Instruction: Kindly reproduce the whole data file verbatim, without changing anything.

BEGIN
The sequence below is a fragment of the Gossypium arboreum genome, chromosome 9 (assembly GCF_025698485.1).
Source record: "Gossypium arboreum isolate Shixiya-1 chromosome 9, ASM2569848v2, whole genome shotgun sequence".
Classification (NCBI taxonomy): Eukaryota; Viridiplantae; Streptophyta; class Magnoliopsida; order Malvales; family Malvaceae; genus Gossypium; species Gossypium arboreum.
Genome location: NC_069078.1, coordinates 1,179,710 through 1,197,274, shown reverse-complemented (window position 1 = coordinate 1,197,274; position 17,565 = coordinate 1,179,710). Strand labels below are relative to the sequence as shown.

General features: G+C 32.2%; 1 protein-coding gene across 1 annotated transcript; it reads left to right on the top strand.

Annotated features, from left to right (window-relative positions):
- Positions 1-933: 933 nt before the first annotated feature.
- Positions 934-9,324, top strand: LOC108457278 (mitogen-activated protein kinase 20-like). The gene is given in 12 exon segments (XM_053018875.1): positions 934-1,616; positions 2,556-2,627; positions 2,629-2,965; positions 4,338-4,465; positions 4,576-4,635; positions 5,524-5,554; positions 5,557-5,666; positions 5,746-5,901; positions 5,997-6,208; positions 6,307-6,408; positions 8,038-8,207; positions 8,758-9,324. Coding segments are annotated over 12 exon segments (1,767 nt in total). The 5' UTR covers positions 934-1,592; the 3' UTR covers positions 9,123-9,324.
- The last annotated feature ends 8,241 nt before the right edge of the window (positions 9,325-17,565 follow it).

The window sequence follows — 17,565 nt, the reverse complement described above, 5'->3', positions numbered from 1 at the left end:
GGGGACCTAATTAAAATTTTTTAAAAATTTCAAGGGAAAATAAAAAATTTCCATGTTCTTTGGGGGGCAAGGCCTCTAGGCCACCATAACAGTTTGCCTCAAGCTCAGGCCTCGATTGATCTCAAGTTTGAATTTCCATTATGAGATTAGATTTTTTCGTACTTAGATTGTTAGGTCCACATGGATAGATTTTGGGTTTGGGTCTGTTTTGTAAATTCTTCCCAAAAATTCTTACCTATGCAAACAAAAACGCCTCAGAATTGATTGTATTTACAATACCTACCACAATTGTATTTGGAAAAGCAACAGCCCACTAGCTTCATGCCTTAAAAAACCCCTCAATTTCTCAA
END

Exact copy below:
The sequence below is a fragment of the Gossypium arboreum genome, chromosome 9 (assembly GCF_025698485.1).
Source record: "Gossypium arboreum isolate Shixiya-1 chromosome 9, ASM2569848v2, whole genome shotgun sequence".
Classification (NCBI taxonomy): Eukaryota; Viridiplantae; Streptophyta; class Magnoliopsida; order Malvales; family Malvaceae; genus Gossypium; species Gossypium arboreum.
Genome location: NC_069078.1, coordinates 1,179,710 through 1,197,274, shown reverse-complemented (window position 1 = coordinate 1,197,274; position 17,565 = coordinate 1,179,710). Strand labels below are relative to the sequence as shown.

General features: G+C 32.2%; 1 protein-coding gene across 1 annotated transcript; it reads left to right on the top strand.

Annotated features, from left to right (window-relative positions):
- Positions 1-933: 933 nt before the first annotated feature.
- Positions 934-9,324, top strand: LOC108457278 (mitogen-activated protein kinase 20-like). The gene is given in 12 exon segments (XM_053018875.1): positions 934-1,616; positions 2,556-2,627; positions 2,629-2,965; positions 4,338-4,465; positions 4,576-4,635; positions 5,524-5,554; positions 5,557-5,666; positions 5,746-5,901; positions 5,997-6,208; positions 6,307-6,408; positions 8,038-8,207; positions 8,758-9,324. Coding segments are annotated over 12 exon segments (1,767 nt in total). The 5' UTR covers positions 934-1,592; the 3' UTR covers positions 9,123-9,324.
- The last annotated feature ends 8,241 nt before the right edge of the window (positions 9,325-17,565 follow it).

The window sequence follows — 17,565 nt, the reverse complement described above, 5'->3', positions numbered from 1 at the left end:
GGGGACCTAATTAAAATTTTTTAAAAATTTCAAGGGAAAATAAAAAATTTCCATGTTCTTTGGGGGGCAAGGCCTCTAGGCCACCATAACAGTTTGCCTCAAGCTCAGGCCTCGATTGATCTCAAGTTTGAATTTCCATTATGAGATTAGATTTTTTCGTACTTAGATTGTTAGGTCCACATGGATAGATTTTGGGTTTGGGTCTGTTTTGTAAATTCTTCCCAAAAATTCTTACCTATGCAAACAAAAACGCCTCAGAATTGATTGTATTTACAATACCTACCACAATTGTATTTGGAAAAGCAACAGCCCACTAGCTTCATGCCTTAAAAAACCCCTCAATTTCTCAA